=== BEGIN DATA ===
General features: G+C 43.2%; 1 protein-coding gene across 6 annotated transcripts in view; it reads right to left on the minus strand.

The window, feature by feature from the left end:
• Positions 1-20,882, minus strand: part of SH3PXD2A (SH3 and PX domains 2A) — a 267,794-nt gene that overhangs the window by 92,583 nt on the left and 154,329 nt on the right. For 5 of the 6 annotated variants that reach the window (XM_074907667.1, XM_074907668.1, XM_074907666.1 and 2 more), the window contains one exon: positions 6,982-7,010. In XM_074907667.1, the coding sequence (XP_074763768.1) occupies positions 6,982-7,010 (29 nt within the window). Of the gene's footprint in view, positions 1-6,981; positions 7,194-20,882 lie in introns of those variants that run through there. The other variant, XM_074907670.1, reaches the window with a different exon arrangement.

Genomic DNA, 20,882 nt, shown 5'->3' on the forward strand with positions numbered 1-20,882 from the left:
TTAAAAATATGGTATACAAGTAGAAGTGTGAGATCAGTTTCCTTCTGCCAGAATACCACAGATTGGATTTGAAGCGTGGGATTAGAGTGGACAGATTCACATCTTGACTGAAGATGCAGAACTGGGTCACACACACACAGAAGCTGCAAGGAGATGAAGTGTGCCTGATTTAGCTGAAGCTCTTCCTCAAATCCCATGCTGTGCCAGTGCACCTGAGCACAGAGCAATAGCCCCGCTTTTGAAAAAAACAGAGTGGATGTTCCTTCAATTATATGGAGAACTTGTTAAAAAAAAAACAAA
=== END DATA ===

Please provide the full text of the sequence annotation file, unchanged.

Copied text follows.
General features: G+C 43.2%; 1 protein-coding gene across 6 annotated transcripts in view; it reads right to left on the minus strand.

The window, feature by feature from the left end:
• Positions 1-20,882, minus strand: part of SH3PXD2A (SH3 and PX domains 2A) — a 267,794-nt gene that overhangs the window by 92,583 nt on the left and 154,329 nt on the right. For 5 of the 6 annotated variants that reach the window (XM_074907667.1, XM_074907668.1, XM_074907666.1 and 2 more), the window contains one exon: positions 6,982-7,010. In XM_074907667.1, the coding sequence (XP_074763768.1) occupies positions 6,982-7,010 (29 nt within the window). Of the gene's footprint in view, positions 1-6,981; positions 7,194-20,882 lie in introns of those variants that run through there. The other variant, XM_074907670.1, reaches the window with a different exon arrangement.

Genomic DNA, 20,882 nt, shown 5'->3' on the forward strand with positions numbered 1-20,882 from the left:
TTAAAAATATGGTATACAAGTAGAAGTGTGAGATCAGTTTCCTTCTGCCAGAATACCACAGATTGGATTTGAAGCGTGGGATTAGAGTGGACAGATTCACATCTTGACTGAAGATGCAGAACTGGGTCACACACACACAGAAGCTGCAAGGAGATGAAGTGTGCCTGATTTAGCTGAAGCTCTTCCTCAAATCCCATGCTGTGCCAGTGCACCTGAGCACAGAGCAATAGCCCCGCTTTTGAAAAAAACAGAGTGGATGTTCCTTCAATTATATGGAGAACTTGTTAAAAAAAAAACAAA